It was noted that the small increase to Early Years may not cover the National Living Wage. Historically there has been an increase each year of 4 to 5% but the indication is that it could be below that level in 2020-21 and perhaps the funding increase for early year suggests it might be increased by only the rate of inflation.


Concerns were raised that this would not bring the sector back to its original position and Early Years providers have had to increase the cost of private places. It was suggested this could impact on parents or the sufficiency of places and ultimately might reduce the scale of early intervention with a financial impact on the high needs budget later.


It was considered that the increased high needs cost had come from improved services reaching more children. The government has announced it wants services for pupils with SEND to improve further.  Based on experience since the 2014 reforms it is likely that this would increase high needs costs further. It was explained that the NFF gave additional money for children with certain characteristics. It was suggested that if the schools had enough funding more children could be managed within mainstream and fewer would need special provision.


A discussion was held on the fact that schools in this area had less HNB funding than in other areas. In response it was noted that the LA quoted as an example was believed to be in DSG deficit position. It was explained that this was not a funding issue, it’s a high needs issue and the council would be remiss in their duty to allow the deficit to increase without an agreed means for its recovery.


RESOLVED that  ...  view the full minutes text for item 18.


Permanent Exclusion: Funding Arrangements 2020-21 pdf icon PDF 324 KB

To consider the information report.


Jack Cutler, Quality and Commissioning, BCP Council, presented the report.


When a pupil is excluded there is a financial adjustment that follows the pupil into another school or an Alternative Provision (AP). There is a statutory minimum that must be applied and that minimum is currently applied across BCP.


The report proposes a change to the way that the financial adjustment is made and looks for a decision from Forum members to support the decision. If agreed by Forum, the Local Authority will approach all BCP schools to request their sign-up.


The proposal addresses the fact that a pupil would attract funding to the end of that financial year (reflecting the different financial year for academies) and for the next year also if the pupil was excluded after census. That is the school would have the funding but not the pupil. The proposal means that the admitting school would receive a larger share of the funding. This will also mean that the funding contribution to the high needs block for the costs of AP would be greater.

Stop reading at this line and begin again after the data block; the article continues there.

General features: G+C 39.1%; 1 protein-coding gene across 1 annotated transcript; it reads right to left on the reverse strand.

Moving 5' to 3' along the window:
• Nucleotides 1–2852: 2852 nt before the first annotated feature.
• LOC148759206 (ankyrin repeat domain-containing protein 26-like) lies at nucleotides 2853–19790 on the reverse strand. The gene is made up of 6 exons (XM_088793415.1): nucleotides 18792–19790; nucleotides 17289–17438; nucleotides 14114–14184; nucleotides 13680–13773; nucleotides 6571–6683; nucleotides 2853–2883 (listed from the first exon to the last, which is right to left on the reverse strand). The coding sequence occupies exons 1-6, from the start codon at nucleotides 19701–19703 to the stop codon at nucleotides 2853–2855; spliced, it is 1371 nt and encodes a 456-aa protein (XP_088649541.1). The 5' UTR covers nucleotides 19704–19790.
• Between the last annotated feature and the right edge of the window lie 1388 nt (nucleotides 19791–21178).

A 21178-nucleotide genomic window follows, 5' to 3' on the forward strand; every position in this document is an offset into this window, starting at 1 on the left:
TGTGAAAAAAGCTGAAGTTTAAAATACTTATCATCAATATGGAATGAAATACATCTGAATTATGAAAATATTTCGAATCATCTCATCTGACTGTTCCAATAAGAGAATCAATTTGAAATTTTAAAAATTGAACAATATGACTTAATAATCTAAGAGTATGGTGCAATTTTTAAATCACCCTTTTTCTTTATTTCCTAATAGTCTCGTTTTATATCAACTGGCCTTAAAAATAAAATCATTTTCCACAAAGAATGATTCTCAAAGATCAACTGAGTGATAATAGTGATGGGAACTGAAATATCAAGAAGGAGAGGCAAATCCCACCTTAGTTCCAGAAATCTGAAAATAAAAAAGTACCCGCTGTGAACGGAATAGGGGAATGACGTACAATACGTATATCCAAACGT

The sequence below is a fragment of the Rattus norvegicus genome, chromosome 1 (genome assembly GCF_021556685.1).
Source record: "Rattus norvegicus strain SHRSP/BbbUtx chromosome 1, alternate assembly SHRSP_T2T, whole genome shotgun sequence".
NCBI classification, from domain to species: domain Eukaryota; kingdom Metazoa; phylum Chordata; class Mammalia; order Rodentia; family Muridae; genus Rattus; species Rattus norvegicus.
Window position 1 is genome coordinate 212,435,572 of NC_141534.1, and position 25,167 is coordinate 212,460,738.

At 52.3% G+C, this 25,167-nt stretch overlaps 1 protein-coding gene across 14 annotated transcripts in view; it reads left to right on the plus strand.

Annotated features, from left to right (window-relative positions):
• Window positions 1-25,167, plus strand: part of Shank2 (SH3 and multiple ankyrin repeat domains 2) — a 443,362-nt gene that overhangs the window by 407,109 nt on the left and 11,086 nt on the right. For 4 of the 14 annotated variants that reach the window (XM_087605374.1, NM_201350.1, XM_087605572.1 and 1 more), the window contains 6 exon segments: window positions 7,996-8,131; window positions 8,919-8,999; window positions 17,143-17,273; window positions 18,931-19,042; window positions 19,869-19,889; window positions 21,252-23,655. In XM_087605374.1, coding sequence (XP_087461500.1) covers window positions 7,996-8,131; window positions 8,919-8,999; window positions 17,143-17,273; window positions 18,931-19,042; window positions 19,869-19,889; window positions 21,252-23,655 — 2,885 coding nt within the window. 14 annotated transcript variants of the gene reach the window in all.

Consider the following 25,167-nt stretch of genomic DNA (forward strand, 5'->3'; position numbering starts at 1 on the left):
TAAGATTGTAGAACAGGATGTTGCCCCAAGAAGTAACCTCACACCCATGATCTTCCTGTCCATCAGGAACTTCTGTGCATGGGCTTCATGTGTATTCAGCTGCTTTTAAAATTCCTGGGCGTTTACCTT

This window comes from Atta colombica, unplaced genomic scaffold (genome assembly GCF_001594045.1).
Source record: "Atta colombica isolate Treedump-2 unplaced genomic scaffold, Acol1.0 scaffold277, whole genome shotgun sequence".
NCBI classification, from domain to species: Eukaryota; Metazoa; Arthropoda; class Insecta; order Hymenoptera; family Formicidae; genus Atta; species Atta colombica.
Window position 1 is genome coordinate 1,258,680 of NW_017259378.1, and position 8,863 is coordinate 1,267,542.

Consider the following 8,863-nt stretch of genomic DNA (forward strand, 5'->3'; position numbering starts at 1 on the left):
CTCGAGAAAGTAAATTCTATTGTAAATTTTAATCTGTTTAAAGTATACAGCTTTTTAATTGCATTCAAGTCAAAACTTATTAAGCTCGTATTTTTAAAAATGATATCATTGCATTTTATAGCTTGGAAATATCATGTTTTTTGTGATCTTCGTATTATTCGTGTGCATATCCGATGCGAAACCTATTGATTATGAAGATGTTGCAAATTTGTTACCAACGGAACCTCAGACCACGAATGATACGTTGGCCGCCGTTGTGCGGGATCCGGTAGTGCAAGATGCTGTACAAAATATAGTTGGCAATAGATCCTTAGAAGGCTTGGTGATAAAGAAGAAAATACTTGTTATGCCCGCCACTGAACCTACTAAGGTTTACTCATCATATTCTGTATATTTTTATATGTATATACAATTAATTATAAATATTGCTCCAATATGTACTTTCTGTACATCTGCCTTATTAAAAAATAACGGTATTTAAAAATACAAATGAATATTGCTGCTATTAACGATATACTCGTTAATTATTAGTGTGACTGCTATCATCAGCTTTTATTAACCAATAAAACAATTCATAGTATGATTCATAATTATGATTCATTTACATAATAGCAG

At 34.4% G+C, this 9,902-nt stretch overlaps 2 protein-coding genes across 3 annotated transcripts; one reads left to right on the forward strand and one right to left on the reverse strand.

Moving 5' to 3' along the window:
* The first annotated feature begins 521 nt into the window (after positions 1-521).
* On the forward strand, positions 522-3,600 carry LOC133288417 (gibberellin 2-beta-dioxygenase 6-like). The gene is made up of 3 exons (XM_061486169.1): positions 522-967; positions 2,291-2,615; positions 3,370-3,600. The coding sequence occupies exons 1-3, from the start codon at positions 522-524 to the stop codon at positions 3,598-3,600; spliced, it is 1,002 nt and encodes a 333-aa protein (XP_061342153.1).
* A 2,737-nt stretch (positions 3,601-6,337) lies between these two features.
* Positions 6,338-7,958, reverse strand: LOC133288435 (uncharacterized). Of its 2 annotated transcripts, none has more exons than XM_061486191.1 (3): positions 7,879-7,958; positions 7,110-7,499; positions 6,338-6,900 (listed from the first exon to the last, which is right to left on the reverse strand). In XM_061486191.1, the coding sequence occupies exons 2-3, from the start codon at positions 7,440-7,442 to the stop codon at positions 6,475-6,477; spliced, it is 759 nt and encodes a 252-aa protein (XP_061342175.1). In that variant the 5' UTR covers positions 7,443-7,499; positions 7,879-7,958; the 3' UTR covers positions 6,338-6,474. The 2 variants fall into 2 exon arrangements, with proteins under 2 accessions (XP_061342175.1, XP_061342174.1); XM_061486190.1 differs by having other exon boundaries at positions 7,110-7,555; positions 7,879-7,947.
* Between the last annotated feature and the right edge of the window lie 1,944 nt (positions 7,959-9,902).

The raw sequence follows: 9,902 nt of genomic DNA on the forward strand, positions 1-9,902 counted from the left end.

The proposal also considers when the pupil is still on roll at the school but receives Medical Provision. It proposes that the daily rate of funding is adjusted for the Medical Provision. The rate would be based on the funding attracted by that pupil to the school on an annual basis and worked out at a daily rate.


There are 2 options:


1.    Continue to apply the statutory minimum required under the Financial Regulations.


2.    Apply the proposed enhancements across excluded pupils including Medical Placements and other Alternative Provision arrangements.


Table 2 shows in 2018-19 the financial impact under the two options. Table 1 indicates that this is a growing area of concern, especially in the secondary sector.


The Forum was asked to consider the 2 options.


Concerns were raised about the money following the child. If a child is excluded in Yr7 after the October Census the school will not have received funding for that child until they were in Yr8. Potentially the proposal could generate an unfair approach.


A discussion was held on the Operational Guidance. It was suggested that schools do not manage their budget based on individual pupils and that option 2 goes against operational practice in schools. Concerns were raised about the option being fair to the receiving school but unfair to the school that would lose the funding.


Other concerns were raised regarding Yr11 students and how option 2 would potentially lead to perverse outcomes.


It was questioned whether there are any schools within BCP that were on estimated funding. It was suggested that the option would not work for these schools. It was agreed that special arrangements for these schools would need to be taken into account.


It was stated that all schools need to agree the option and there would be a clearer case for schools if Schools Forum have agreed the option. A view was put forward that there is a lot of movement  ...  view the full minutes text for item 19.


BCP Mainstream Funding Formula 2020-21 pdf icon PDF 244 KB

To consider the information report.


Jack Cutler, Quality and Commissioning, BCP Council, presented the report.


There has not been the same level of announcements that there would normally be at this time of year. There is a good indication of what the NFF will be. There will be few changes to the NFF in 20/21 compared to last year. The minimum per pupil funding levels (MPPFLs) will increase by £250 for Primary and £200 for Secondary.

The Mobility factor is included in the calculation to these MPPFLs. It was noted that the MPPFL is received by the LA to distribute to schools.


The Government is consulting on making the minimum levels mandatory in the Local Formula. Schools were encouraged to engage with the consultation.


The Minimum Funding Guarantee (MFG) will be allocated through the NFF at 1.84% in line with inflation. Locally a variance can be set between 0.5% and 1.84%. A majority of the funding formula factors will see an increase of 4% for 20/21 except for the Free Schools Meals (FSM) factor.